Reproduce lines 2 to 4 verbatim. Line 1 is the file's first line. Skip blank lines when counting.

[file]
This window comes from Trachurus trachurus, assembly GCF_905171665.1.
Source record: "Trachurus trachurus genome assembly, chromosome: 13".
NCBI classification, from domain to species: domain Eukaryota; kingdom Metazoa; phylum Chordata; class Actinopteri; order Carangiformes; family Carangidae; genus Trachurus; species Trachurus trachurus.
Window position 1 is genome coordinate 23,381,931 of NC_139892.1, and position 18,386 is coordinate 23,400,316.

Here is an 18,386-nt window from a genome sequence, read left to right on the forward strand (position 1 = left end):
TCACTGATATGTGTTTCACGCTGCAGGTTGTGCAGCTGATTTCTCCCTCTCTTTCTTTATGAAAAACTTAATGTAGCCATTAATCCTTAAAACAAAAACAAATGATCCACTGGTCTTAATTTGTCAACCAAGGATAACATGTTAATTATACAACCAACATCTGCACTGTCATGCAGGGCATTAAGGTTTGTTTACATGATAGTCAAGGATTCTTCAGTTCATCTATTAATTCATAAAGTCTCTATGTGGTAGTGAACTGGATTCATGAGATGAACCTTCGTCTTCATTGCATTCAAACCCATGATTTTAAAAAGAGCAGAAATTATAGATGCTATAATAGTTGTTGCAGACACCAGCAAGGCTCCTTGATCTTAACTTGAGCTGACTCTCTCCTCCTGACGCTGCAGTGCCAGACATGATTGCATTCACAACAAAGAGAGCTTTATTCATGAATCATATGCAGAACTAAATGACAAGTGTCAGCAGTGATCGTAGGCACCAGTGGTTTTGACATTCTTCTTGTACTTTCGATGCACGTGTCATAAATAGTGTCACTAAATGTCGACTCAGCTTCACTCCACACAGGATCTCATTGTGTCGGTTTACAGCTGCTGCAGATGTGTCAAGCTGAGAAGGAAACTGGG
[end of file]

Source record: "Trachurus trachurus genome assembly, chromosome: 13".
NCBI classification, from domain to species: domain Eukaryota; kingdom Metazoa; phylum Chordata; class Actinopteri; order Carangiformes; family Carangidae; genus Trachurus; species Trachurus trachurus.
Window position 1 is genome coordinate 23,381,931 of NC_139892.1, and position 18,386 is coordinate 23,400,316.